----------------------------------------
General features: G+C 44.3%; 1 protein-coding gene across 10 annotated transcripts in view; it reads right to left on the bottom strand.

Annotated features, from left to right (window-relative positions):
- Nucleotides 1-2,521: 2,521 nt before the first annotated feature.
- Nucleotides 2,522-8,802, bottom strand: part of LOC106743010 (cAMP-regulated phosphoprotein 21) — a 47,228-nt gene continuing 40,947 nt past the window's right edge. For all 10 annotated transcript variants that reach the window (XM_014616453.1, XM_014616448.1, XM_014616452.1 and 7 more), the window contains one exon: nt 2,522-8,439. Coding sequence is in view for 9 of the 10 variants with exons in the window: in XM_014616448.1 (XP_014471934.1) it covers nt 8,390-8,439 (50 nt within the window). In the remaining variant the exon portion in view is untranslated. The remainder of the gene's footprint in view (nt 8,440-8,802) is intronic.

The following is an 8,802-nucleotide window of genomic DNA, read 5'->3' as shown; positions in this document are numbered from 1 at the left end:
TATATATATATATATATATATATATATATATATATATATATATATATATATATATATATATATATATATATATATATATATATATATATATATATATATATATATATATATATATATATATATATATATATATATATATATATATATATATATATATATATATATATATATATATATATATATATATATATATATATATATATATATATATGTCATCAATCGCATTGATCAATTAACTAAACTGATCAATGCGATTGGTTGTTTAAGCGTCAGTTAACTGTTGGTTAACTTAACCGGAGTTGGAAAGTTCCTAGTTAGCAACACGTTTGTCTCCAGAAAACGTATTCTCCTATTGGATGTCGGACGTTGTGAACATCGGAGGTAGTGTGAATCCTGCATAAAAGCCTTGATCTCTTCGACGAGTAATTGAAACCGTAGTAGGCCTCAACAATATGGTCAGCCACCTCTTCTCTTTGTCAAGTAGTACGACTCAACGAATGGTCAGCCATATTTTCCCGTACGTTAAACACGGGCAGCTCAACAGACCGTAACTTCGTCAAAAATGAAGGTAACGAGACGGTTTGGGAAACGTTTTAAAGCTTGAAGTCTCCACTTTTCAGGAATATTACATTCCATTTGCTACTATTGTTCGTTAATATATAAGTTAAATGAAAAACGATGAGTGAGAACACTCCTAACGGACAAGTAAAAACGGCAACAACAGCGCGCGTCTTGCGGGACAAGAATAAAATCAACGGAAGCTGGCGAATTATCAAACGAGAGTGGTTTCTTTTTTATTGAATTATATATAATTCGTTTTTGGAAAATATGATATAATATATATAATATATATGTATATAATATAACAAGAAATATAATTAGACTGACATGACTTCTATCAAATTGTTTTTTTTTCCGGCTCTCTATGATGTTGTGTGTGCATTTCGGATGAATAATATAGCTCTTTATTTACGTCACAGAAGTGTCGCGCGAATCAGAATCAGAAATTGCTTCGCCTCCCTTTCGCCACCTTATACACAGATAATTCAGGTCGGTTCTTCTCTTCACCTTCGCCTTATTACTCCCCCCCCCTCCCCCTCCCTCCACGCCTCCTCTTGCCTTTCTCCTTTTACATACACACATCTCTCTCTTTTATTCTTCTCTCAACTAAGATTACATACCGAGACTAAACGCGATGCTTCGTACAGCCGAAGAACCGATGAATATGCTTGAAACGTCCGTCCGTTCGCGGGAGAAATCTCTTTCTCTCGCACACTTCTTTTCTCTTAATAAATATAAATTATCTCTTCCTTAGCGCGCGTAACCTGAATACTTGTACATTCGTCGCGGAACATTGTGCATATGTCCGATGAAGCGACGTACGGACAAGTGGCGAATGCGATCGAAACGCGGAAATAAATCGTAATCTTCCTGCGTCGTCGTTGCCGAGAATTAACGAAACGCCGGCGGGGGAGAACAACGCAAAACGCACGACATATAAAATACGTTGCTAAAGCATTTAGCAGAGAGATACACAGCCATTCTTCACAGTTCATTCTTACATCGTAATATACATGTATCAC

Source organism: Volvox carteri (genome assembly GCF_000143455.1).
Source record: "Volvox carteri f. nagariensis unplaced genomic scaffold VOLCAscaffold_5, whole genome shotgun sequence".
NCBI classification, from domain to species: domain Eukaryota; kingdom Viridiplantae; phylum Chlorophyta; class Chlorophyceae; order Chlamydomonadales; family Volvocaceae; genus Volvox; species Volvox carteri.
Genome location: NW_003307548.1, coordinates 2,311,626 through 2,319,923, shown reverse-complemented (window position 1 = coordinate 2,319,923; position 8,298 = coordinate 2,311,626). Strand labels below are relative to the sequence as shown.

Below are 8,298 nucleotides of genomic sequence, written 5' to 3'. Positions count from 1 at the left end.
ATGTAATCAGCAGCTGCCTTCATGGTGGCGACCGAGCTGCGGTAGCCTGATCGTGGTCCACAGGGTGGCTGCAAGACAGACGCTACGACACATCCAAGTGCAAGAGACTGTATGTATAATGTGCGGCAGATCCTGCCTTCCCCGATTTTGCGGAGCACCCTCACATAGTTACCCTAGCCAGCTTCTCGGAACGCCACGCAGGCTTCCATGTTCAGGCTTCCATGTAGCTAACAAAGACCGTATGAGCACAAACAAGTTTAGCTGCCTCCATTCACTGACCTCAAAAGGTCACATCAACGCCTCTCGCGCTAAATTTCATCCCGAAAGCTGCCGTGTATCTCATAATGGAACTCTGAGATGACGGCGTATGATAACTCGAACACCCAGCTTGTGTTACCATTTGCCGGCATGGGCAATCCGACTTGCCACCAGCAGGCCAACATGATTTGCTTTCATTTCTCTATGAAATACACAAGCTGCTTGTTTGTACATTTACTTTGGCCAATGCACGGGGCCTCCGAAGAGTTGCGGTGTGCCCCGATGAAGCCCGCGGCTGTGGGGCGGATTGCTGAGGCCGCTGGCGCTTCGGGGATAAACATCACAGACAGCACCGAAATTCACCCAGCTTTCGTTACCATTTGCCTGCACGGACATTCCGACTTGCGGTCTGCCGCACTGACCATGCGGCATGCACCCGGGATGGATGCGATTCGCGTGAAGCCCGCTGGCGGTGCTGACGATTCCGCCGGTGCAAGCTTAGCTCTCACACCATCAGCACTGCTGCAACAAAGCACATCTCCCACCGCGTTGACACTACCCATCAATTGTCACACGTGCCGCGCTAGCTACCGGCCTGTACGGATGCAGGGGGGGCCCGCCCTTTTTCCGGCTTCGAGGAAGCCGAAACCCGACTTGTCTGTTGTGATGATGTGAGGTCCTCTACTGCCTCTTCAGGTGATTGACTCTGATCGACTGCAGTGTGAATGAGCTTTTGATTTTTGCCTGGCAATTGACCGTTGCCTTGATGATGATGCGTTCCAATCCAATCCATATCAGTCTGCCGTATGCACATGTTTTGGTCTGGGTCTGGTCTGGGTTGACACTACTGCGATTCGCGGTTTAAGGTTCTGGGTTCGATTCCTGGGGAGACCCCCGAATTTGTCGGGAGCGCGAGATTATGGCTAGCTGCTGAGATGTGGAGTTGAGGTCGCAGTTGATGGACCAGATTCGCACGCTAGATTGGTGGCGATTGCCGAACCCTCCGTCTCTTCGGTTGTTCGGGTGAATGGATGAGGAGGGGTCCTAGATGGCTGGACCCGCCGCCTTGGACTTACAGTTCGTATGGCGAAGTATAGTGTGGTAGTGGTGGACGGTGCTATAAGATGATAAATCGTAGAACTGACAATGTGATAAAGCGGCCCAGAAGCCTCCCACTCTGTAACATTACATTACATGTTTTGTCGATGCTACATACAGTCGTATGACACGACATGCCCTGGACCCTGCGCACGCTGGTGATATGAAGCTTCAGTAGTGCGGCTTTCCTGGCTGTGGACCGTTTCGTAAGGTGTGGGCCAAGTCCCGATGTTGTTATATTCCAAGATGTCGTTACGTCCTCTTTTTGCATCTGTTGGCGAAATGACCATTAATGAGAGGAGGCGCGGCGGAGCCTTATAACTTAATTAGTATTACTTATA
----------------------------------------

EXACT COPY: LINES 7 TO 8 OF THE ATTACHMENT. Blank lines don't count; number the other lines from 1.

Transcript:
Source organism: Volvox carteri (genome assembly GCF_000143455.1).
Source record: "Volvox carteri f. nagariensis unplaced genomic scaffold VOLCAscaffold_5, whole genome shotgun sequence".